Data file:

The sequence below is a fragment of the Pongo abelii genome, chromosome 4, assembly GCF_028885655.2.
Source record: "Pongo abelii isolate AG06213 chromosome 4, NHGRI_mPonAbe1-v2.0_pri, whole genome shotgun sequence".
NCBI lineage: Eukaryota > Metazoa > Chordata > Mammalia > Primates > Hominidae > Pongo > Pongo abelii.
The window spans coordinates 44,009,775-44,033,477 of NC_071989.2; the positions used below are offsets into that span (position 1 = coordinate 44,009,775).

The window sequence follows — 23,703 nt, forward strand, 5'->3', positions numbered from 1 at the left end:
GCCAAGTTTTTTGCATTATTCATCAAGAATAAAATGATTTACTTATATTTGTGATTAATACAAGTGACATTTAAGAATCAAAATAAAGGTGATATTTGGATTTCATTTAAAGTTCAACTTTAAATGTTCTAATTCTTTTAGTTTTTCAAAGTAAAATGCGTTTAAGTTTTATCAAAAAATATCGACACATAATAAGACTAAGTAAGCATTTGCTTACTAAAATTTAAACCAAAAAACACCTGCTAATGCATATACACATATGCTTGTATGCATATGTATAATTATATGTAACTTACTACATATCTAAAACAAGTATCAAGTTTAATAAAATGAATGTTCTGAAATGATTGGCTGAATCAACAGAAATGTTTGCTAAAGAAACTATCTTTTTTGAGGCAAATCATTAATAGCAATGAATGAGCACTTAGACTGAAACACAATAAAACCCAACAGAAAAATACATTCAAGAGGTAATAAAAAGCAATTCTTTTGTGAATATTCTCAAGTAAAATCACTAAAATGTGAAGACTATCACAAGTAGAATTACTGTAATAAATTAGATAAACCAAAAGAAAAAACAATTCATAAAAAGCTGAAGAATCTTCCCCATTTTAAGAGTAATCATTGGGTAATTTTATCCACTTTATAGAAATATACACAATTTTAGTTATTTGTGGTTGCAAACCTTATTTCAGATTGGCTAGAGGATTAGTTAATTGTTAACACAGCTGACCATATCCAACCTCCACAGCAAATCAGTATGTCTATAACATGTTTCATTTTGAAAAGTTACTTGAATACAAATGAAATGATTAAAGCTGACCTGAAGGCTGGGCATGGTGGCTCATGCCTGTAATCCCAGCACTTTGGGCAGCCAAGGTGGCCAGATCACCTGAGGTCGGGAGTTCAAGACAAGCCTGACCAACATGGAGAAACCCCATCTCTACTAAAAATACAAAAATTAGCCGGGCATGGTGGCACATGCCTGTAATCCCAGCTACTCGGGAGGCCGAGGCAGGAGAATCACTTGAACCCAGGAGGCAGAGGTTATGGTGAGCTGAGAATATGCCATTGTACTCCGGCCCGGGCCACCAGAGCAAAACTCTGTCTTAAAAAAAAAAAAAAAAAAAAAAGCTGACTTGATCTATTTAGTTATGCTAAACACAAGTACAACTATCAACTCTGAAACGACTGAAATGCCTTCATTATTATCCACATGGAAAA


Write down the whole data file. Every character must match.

The sequence below is a fragment of the Pongo abelii genome, chromosome 4, assembly GCF_028885655.2.
Source record: "Pongo abelii isolate AG06213 chromosome 4, NHGRI_mPonAbe1-v2.0_pri, whole genome shotgun sequence".
NCBI lineage: Eukaryota > Metazoa > Chordata > Mammalia > Primates > Hominidae > Pongo > Pongo abelii.
The window spans coordinates 44,009,775-44,033,477 of NC_071989.2; the positions used below are offsets into that span (position 1 = coordinate 44,009,775).

The window sequence follows — 23,703 nt, forward strand, 5'->3', positions numbered from 1 at the left end:
GCCAAGTTTTTTGCATTATTCATCAAGAATAAAATGATTTACTTATATTTGTGATTAATACAAGTGACATTTAAGAATCAAAATAAAGGTGATATTTGGATTTCATTTAAAGTTCAACTTTAAATGTTCTAATTCTTTTAGTTTTTCAAAGTAAAATGCGTTTAAGTTTTATCAAAAAATATCGACACATAATAAGACTAAGTAAGCATTTGCTTACTAAAATTTAAACCAAAAAACACCTGCTAATGCATATACACATATGCTTGTATGCATATGTATAATTATATGTAACTTACTACATATCTAAAACAAGTATCAAGTTTAATAAAATGAATGTTCTGAAATGATTGGCTGAATCAACAGAAATGTTTGCTAAAGAAACTATCTTTTTTGAGGCAAATCATTAATAGCAATGAATGAGCACTTAGACTGAAACACAATAAAACCCAACAGAAAAATACATTCAAGAGGTAATAAAAAGCAATTCTTTTGTGAATATTCTCAAGTAAAATCACTAAAATGTGAAGACTATCACAAGTAGAATTACTGTAATAAATTAGATAAACCAAAAGAAAAAACAATTCATAAAAAGCTGAAGAATCTTCCCCATTTTAAGAGTAATCATTGGGTAATTTTATCCACTTTATAGAAATATACACAATTTTAGTTATTTGTGGTTGCAAACCTTATTTCAGATTGGCTAGAGGATTAGTTAATTGTTAACACAGCTGACCATATCCAACCTCCACAGCAAATCAGTATGTCTATAACATGTTTCATTTTGAAAAGTTACTTGAATACAAATGAAATGATTAAAGCTGACCTGAAGGCTGGGCATGGTGGCTCATGCCTGTAATCCCAGCACTTTGGGCAGCCAAGGTGGCCAGATCACCTGAGGTCGGGAGTTCAAGACAAGCCTGACCAACATGGAGAAACCCCATCTCTACTAAAAATACAAAAATTAGCCGGGCATGGTGGCACATGCCTGTAATCCCAGCTACTCGGGAGGCCGAGGCAGGAGAATCACTTGAACCCAGGAGGCAGAGGTTATGGTGAGCTGAGAATATGCCATTGTACTCCGGCCCGGGCCACCAGAGCAAAACTCTGTCTTAAAAAAAAAAAAAAAAAAAAAAGCTGACTTGATCTATTTAGTTATGCTAAACACAAGTACAACTATCAACTCTGAAACGACTGAAATGCCTTCATTATTATCCACATGGAAAA